pGLO lab

 

Written by Cameron Moore, Scots Science Scholar 2016

In the weeks preceding my 18th birthday, everyone asked me what I would do with my first day of adulthood. When the day finally came, I had made my decision: I wanted to make bacteria glow.

Actually, I was required to do it, but because I’m a molecular biology nerd –  I was happy to do it! The lab consisted of several principles and procedures that require close attention to detail and relative precision. The purpose of the lab was to transform the genome of E. coli in order to produce GFP or green fluorescent protein. The transformation starts during DNA transcription by adding the pGLO plasmid into the bacterial genome to change the strand. A new strand of mRNA is produced and proceeds to the bacteria’s ribosome to be translated into a bacteria with the GFP present. In the presence of arabinose, the bacteria will utilize the protein, express the gene, and glow a bright green color when exposed to UV Rays.

The transformed bacteria being shown in the UV light

The experiment required each group to prepare four different bacterial cultures containing different variables. The control dish was made of Luria Broth and an E. coli sample that did not contain the pGLO plasmid. The second and third dish were made up of the same substance plus an antibiotic called Ampicillin which would prevent bacterial growth. These plates separately had E. coli with and without the pGLO plasmid. The final plate had both substances from the previous cultures, as well as the monosaccharide arabinose.  The proposed and gained results were the following:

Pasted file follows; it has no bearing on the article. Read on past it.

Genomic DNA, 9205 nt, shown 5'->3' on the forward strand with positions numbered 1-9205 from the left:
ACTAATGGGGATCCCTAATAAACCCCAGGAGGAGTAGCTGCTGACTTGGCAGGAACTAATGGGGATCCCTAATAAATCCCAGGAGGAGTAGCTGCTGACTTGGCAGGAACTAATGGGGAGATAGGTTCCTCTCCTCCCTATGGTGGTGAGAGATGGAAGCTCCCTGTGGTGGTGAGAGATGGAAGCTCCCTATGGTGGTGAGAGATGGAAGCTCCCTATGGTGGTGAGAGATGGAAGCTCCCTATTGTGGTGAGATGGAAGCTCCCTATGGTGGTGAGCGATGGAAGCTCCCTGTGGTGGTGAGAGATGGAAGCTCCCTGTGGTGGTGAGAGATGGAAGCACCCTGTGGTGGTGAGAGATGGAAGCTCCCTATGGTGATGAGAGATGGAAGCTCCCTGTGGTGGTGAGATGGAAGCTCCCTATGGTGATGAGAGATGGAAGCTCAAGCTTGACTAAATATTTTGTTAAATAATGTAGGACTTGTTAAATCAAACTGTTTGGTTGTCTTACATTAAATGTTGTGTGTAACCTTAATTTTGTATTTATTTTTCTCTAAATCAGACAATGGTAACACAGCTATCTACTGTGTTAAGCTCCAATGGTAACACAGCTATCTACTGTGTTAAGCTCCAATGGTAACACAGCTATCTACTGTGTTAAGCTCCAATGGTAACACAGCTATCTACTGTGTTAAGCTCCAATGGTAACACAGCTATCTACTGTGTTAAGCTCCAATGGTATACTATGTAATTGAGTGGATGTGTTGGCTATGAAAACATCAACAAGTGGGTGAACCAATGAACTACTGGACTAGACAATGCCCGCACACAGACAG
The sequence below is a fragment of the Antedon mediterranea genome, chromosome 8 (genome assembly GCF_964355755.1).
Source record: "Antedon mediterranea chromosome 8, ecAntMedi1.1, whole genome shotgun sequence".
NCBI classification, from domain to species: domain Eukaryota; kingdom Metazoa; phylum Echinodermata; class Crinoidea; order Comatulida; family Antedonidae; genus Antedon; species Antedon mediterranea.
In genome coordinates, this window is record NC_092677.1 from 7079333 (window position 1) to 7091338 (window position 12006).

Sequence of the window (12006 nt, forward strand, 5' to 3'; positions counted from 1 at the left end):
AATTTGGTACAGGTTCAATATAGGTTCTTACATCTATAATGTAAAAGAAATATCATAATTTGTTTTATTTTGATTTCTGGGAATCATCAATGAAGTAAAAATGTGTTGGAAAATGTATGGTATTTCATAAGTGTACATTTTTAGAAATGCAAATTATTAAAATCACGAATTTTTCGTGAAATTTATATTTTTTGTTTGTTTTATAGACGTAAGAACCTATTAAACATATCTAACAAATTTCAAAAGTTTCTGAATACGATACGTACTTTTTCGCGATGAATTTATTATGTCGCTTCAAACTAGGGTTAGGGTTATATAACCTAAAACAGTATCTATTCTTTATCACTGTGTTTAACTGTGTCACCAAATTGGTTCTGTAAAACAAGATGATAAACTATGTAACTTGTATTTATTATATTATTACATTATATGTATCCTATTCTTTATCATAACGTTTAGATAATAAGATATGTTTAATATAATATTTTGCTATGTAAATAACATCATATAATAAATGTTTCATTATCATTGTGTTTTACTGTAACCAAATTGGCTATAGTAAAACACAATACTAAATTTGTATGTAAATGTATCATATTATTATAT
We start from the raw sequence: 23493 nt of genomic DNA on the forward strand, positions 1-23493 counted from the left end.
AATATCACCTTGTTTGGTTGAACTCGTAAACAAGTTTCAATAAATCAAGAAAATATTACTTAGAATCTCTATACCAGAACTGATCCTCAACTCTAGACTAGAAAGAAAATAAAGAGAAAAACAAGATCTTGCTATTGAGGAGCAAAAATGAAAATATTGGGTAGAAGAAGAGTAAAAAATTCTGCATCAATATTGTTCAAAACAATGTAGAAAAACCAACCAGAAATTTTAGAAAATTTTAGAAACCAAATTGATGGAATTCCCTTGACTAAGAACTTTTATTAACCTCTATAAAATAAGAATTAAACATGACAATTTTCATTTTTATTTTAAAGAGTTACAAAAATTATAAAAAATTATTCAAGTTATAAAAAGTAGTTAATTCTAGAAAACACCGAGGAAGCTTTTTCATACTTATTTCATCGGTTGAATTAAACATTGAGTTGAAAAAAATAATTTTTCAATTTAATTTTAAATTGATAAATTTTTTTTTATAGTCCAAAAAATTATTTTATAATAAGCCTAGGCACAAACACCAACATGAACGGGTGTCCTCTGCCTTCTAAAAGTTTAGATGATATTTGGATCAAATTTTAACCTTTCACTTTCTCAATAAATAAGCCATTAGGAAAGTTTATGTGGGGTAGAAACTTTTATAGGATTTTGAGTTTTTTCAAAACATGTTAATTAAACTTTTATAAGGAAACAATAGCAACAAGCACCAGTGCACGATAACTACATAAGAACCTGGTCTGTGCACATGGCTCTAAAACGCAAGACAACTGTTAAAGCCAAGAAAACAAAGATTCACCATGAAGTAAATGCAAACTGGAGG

• Plate 1 (w/o pGLO): Bacteria Grew/ Did Not Glow
  • Plate 2 (w/o pGLO w/ Ampicillin): Bacteria Did Not Glow/Did Not Glow
  • Plate 3 (w/ pGLO w/ Ampicillin) : Bacteria Grew/ Did Not Glow
  • Plate 4 (w/ pGLO w/ Ampicillin w/ Arabinose): Bacteria Grew and Glowed

This lab was my favorite for two reasons. The first reason was that I was allowed to geek out about molecular biology for 3 hours and do one of my favorite labs from the high school. The second was that I got spend my birthday with some of the best people I have ever met. Without the 17 other Scots Science Scholars, the 2 wonderful professors, and the 5 amazing peer mentors, my 18th birthday would not have been as eventful or memorable.The S3 program gave me the best birthday present of all this year; it gave me a group of amazing and supportive friends.

Cameron Moore (the author), Tyler Lee, Alan Miramontes-Flores (peer mentor), and Ben Galloway pretend to like each other for a quick photo

Cameron Moore (the author), Tyler Lee, Alan Miramontes-Flores (peer mentor), and Ben Galloway pretend to like each other for a quick photo

Advertisements
This entry was posted in Uncategorized and tagged . Bookmark the permalink.

Leave a Reply

Fill in your details below or click an icon to log in:

WordPress.com Logo

You are commenting using your WordPress.com account. Log Out /  Change )

Google+ photo

You are commenting using your Google+ account. Log Out /  Change )

Twitter picture

You are commenting using your Twitter account. Log Out /  Change )

Facebook photo

You are commenting using your Facebook account. Log Out /  Change )

Connecting to %s